Introduction: Toward a Poetics of Exemplarity

  • Elizabeth Allen
Part of the The New Middle Ages book series (TNMA)


Let me begin with an example. In the section on sacrilege in his early fourteenth-century penitential manual Handlyng Synne, Robert Mannyng tells the story of a rich man, aptly named Rychere, who takes sanctuary from his enemies in an abbey, where he and his family are given quarters. When he has sex with his wife there, God is unhappy because it is too near the church. They get stuck together like dogs, and cry out until they are found, whereupon their situation becomes known and they become ashamed. The man begs the monks to pray for them, promising generous gifts in return, and when the monks pray, man and wife are uncoupled. The monks write the event“yn boke,…/ For to shewe hyt euer more, /That outher myght beware thar-fore” (8969–72). The narrator concludes that this “chaunce” occurred not for the couple alone, but so that everyone should be warned away from sex in holy places.1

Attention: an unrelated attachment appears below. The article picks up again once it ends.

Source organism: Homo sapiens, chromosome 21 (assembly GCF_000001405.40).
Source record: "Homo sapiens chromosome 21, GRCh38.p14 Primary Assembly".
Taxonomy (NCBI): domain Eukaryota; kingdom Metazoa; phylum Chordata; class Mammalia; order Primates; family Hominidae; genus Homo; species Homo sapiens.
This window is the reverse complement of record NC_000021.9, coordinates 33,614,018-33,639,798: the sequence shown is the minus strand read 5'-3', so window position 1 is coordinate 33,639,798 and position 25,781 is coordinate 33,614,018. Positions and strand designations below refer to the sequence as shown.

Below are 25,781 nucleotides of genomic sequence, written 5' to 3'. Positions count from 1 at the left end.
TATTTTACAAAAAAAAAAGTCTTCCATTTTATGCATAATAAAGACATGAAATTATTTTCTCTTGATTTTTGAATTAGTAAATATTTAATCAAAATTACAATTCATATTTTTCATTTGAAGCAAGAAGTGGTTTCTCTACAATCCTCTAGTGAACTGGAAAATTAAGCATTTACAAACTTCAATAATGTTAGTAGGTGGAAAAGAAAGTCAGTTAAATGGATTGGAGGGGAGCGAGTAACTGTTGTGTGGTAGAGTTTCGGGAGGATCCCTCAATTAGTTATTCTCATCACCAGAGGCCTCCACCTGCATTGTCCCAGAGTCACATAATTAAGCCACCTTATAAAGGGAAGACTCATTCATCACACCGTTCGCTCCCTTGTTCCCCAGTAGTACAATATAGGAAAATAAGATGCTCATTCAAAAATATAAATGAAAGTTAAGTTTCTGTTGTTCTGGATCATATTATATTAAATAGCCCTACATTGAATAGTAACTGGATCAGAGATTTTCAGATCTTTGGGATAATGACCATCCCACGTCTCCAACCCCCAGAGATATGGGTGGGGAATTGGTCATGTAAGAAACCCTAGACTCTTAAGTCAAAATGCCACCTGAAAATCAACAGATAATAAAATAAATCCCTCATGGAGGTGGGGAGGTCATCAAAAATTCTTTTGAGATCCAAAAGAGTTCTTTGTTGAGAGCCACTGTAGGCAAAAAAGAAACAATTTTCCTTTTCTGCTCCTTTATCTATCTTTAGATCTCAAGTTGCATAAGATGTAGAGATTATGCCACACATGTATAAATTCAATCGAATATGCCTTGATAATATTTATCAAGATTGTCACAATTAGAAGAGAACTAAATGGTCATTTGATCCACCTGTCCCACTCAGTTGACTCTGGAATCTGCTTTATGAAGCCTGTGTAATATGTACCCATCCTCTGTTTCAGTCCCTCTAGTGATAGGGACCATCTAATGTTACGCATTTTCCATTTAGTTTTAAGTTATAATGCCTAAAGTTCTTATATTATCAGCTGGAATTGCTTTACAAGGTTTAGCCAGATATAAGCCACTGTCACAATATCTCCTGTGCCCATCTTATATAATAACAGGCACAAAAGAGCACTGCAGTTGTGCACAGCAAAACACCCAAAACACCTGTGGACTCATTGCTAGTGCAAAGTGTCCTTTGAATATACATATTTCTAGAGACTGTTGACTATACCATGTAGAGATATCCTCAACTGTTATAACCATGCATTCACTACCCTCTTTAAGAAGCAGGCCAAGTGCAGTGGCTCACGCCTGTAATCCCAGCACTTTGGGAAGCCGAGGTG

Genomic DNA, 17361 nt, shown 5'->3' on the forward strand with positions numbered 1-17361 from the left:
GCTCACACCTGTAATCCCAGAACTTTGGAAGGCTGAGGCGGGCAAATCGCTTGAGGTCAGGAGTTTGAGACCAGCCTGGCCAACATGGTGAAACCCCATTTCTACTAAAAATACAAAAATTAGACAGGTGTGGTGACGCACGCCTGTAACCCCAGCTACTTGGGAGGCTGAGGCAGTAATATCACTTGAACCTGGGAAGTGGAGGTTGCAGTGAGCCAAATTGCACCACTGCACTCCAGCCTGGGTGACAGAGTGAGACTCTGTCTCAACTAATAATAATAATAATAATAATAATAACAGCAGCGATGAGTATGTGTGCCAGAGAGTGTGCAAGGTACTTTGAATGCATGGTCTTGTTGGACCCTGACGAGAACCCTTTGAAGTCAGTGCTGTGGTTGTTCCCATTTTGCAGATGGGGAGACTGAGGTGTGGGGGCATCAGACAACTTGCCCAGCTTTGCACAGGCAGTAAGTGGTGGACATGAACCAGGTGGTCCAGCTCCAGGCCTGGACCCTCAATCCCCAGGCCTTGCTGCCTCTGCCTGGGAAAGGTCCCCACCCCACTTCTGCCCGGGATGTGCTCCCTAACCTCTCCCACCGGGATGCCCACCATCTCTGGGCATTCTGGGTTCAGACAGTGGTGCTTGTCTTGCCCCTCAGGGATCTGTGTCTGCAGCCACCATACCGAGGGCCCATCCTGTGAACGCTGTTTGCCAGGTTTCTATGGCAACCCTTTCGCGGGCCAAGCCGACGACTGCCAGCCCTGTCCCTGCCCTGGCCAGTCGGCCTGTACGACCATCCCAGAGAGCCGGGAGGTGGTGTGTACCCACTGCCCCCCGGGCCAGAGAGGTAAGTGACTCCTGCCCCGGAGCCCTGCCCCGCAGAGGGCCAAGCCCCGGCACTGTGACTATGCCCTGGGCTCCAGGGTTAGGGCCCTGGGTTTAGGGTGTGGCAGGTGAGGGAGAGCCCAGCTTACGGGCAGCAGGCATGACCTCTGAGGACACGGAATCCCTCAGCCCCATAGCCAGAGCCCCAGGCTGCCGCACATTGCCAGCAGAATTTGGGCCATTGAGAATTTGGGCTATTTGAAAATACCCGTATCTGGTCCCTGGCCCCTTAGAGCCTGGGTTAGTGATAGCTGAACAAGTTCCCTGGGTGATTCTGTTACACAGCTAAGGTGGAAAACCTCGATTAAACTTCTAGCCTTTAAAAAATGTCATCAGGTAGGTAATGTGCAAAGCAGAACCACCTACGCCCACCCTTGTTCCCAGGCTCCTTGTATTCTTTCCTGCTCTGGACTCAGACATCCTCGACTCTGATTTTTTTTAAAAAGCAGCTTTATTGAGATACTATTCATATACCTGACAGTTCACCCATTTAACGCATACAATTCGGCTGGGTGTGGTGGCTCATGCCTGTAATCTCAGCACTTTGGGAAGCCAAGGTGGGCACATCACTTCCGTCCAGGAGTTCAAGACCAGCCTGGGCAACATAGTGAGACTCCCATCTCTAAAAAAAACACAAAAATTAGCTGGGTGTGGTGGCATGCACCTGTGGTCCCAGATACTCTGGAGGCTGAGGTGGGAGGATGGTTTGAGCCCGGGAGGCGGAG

Practical Wisdom Moral Truth Moral Choice Holy Place Medieval Literature 
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© Elizabeth Allen 2005

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  • Elizabeth Allen

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